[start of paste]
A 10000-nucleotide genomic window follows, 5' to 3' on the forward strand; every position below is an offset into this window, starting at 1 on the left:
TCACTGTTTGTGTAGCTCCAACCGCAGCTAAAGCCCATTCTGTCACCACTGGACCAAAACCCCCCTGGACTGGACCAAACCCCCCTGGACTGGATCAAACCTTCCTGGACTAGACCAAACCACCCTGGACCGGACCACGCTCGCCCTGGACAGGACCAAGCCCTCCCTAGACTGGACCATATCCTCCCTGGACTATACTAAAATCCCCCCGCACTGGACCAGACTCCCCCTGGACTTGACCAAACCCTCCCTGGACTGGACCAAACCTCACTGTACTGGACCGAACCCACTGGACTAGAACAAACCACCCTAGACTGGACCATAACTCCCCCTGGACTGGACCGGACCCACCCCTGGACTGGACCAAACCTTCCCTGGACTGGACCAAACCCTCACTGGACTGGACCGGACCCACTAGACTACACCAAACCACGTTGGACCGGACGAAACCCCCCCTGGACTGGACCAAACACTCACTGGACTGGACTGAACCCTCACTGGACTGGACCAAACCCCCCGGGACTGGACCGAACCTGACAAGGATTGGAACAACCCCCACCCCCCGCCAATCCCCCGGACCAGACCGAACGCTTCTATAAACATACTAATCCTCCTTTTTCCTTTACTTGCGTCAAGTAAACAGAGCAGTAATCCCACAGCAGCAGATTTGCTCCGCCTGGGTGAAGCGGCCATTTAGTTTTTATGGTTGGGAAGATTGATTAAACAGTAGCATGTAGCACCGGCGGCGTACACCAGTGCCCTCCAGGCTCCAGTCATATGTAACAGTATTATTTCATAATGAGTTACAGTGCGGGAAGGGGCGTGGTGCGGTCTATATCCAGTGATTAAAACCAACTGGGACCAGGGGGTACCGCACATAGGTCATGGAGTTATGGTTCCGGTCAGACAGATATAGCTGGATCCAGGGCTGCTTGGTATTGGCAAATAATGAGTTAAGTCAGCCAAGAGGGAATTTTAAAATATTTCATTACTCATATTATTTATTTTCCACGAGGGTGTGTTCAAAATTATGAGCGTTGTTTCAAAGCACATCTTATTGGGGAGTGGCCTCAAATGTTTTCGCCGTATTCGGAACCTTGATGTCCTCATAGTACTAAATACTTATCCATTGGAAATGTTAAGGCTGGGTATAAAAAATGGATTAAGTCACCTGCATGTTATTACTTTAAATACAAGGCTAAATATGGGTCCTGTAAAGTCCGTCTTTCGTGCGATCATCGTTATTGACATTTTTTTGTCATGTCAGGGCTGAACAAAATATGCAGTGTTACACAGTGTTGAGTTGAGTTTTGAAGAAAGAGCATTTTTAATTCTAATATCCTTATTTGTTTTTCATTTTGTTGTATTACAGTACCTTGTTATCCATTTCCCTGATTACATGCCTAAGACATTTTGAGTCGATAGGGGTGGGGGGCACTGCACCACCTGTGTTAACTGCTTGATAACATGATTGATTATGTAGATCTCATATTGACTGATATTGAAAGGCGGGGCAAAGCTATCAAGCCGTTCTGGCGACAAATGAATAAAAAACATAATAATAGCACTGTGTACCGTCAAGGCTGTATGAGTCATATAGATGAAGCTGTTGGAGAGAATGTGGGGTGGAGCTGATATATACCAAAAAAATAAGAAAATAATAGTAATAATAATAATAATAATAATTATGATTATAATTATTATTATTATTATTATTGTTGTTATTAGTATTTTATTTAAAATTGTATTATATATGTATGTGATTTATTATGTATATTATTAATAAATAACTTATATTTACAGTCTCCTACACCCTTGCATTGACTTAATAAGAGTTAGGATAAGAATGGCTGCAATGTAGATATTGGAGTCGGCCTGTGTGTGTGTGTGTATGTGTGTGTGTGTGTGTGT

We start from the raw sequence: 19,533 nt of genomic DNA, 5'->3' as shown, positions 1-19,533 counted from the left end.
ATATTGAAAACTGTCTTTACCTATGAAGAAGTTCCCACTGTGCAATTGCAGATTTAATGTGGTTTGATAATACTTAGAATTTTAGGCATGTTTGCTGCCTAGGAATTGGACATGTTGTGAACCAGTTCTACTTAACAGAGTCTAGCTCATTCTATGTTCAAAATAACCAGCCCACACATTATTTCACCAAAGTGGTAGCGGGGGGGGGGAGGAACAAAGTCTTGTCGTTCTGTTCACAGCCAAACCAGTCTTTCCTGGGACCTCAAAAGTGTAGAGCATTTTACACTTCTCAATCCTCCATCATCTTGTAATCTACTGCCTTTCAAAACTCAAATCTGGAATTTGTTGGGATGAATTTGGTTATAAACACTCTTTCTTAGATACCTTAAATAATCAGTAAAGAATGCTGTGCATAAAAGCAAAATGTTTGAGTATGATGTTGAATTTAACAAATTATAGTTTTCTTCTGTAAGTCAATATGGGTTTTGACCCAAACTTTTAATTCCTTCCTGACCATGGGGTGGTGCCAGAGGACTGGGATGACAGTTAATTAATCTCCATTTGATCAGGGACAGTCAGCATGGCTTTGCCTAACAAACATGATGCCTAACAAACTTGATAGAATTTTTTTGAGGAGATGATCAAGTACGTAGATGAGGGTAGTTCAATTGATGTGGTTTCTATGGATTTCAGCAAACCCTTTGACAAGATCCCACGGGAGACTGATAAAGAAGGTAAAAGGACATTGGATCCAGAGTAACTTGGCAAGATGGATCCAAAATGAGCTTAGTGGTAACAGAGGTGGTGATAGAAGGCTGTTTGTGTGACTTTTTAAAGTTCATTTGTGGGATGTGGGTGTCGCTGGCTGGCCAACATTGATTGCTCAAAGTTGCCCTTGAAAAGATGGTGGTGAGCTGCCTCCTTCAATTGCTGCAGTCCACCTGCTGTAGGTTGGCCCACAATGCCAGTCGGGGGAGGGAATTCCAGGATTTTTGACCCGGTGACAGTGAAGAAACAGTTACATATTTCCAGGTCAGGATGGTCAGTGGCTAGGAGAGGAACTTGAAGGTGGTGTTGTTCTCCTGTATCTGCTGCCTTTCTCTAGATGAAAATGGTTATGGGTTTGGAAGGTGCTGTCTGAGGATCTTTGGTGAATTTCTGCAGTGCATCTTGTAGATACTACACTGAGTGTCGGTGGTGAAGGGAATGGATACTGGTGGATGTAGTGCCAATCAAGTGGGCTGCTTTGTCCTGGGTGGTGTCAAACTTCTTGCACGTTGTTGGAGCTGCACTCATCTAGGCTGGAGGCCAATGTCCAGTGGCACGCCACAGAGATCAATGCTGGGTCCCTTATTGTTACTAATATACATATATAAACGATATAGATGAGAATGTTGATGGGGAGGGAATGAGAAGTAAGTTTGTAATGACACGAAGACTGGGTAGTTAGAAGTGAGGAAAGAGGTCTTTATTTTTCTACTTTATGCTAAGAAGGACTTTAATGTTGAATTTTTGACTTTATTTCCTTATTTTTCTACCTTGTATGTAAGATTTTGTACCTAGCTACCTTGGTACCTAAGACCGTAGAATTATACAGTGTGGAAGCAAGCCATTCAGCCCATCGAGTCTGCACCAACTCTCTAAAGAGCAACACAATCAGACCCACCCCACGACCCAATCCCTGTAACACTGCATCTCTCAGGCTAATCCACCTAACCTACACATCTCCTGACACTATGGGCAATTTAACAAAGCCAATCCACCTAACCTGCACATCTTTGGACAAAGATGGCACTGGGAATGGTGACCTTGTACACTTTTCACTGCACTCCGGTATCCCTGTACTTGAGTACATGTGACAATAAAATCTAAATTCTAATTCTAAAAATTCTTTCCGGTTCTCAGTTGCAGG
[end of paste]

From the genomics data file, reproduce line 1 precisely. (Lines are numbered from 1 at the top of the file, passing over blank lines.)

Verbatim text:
A 10000-nucleotide genomic window follows, 5' to 3' on the forward strand; every position below is an offset into this window, starting at 1 on the left: